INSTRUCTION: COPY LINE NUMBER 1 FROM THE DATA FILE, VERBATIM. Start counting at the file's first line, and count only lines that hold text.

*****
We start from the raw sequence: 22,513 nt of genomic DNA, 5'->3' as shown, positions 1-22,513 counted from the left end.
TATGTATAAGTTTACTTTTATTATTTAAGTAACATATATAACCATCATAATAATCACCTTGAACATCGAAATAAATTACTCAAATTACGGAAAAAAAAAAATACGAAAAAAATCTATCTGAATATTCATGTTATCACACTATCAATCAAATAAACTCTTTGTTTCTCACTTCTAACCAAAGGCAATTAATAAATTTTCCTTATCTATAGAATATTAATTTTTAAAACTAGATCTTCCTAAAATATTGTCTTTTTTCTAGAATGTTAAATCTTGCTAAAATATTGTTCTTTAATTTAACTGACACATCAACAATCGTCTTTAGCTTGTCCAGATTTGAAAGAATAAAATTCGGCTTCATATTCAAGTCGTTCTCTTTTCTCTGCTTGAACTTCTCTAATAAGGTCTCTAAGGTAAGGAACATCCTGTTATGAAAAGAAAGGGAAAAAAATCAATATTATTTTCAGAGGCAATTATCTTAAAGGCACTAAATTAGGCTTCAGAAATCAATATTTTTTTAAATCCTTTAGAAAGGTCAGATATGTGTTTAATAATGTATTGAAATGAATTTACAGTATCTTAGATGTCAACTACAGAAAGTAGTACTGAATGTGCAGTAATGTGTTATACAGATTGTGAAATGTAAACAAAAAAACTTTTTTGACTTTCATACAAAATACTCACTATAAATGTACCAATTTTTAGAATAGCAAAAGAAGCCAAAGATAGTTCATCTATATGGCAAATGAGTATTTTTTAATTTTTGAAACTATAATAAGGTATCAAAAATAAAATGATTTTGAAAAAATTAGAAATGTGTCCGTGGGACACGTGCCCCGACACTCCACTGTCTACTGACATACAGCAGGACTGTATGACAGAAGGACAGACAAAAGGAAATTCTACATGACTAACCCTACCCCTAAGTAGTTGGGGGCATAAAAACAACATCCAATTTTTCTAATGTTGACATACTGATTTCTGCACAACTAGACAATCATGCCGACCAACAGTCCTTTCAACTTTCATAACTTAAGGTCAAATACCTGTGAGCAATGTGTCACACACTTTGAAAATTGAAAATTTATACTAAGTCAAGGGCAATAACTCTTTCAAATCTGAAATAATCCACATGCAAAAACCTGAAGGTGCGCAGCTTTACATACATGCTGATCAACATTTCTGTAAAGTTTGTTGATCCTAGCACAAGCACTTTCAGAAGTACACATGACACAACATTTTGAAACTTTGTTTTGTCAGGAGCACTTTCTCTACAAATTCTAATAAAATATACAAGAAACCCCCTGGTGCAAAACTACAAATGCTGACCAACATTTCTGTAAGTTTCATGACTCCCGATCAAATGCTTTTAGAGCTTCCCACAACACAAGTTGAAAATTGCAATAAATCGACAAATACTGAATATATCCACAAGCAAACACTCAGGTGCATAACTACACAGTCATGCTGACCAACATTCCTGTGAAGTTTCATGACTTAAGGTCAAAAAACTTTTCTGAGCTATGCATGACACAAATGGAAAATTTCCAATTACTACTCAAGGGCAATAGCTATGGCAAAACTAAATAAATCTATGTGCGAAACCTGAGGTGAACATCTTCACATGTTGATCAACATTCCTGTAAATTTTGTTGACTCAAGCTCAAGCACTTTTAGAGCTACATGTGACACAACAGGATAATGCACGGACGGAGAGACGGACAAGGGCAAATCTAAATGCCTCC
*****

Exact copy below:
We start from the raw sequence: 22,513 nt of genomic DNA, 5'->3' as shown, positions 1-22,513 counted from the left end.